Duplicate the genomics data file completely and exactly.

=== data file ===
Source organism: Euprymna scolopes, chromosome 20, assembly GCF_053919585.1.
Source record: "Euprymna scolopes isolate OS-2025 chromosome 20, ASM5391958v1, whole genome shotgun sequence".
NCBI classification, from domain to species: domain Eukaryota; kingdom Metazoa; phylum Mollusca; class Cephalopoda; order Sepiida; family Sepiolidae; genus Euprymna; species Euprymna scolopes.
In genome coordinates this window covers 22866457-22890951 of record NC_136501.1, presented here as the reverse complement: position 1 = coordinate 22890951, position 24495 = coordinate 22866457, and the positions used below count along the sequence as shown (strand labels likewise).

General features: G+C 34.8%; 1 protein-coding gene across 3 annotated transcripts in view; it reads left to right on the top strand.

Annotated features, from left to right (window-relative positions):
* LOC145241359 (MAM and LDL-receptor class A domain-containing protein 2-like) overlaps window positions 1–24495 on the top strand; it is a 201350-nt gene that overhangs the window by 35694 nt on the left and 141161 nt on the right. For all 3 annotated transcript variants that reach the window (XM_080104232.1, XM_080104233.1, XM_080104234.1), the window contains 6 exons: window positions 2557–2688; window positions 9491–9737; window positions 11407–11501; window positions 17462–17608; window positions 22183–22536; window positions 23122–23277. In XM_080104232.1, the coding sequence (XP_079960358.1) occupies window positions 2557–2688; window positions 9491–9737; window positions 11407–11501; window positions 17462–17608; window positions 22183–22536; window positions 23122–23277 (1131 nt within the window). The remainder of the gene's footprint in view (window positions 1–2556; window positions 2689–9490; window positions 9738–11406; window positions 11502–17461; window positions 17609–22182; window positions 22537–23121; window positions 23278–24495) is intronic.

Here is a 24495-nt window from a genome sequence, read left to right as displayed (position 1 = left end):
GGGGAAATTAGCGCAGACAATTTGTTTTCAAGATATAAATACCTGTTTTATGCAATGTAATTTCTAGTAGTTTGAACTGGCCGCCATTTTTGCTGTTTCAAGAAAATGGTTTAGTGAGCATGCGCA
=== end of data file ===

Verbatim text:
Source organism: Euprymna scolopes, chromosome 20, assembly GCF_053919585.1.
Source record: "Euprymna scolopes isolate OS-2025 chromosome 20, ASM5391958v1, whole genome shotgun sequence".
NCBI classification, from domain to species: domain Eukaryota; kingdom Metazoa; phylum Mollusca; class Cephalopoda; order Sepiida; family Sepiolidae; genus Euprymna; species Euprymna scolopes.
In genome coordinates this window covers 22866457-22890951 of record NC_136501.1, presented here as the reverse complement: position 1 = coordinate 22890951, position 24495 = coordinate 22866457, and the positions used below count along the sequence as shown (strand labels likewise).

General features: G+C 34.8%; 1 protein-coding gene across 3 annotated transcripts in view; it reads left to right on the top strand.

Annotated features, from left to right (window-relative positions):
* LOC145241359 (MAM and LDL-receptor class A domain-containing protein 2-like) overlaps window positions 1–24495 on the top strand; it is a 201350-nt gene that overhangs the window by 35694 nt on the left and 141161 nt on the right. For all 3 annotated transcript variants that reach the window (XM_080104232.1, XM_080104233.1, XM_080104234.1), the window contains 6 exons: window positions 2557–2688; window positions 9491–9737; window positions 11407–11501; window positions 17462–17608; window positions 22183–22536; window positions 23122–23277. In XM_080104232.1, the coding sequence (XP_079960358.1) occupies window positions 2557–2688; window positions 9491–9737; window positions 11407–11501; window positions 17462–17608; window positions 22183–22536; window positions 23122–23277 (1131 nt within the window). The remainder of the gene's footprint in view (window positions 1–2556; window positions 2689–9490; window positions 9738–11406; window positions 11502–17461; window positions 17609–22182; window positions 22537–23121; window positions 23278–24495) is intronic.

Here is a 24495-nt window from a genome sequence, read left to right as displayed (position 1 = left end):
GGGGAAATTAGCGCAGACAATTTGTTTTCAAGATATAAATACCTGTTTTATGCAATGTAATTTCTAGTAGTTTGAACTGGCCGCCATTTTTGCTGTTTCAAGAAAATGGTTTAGTGAGCATGCGCA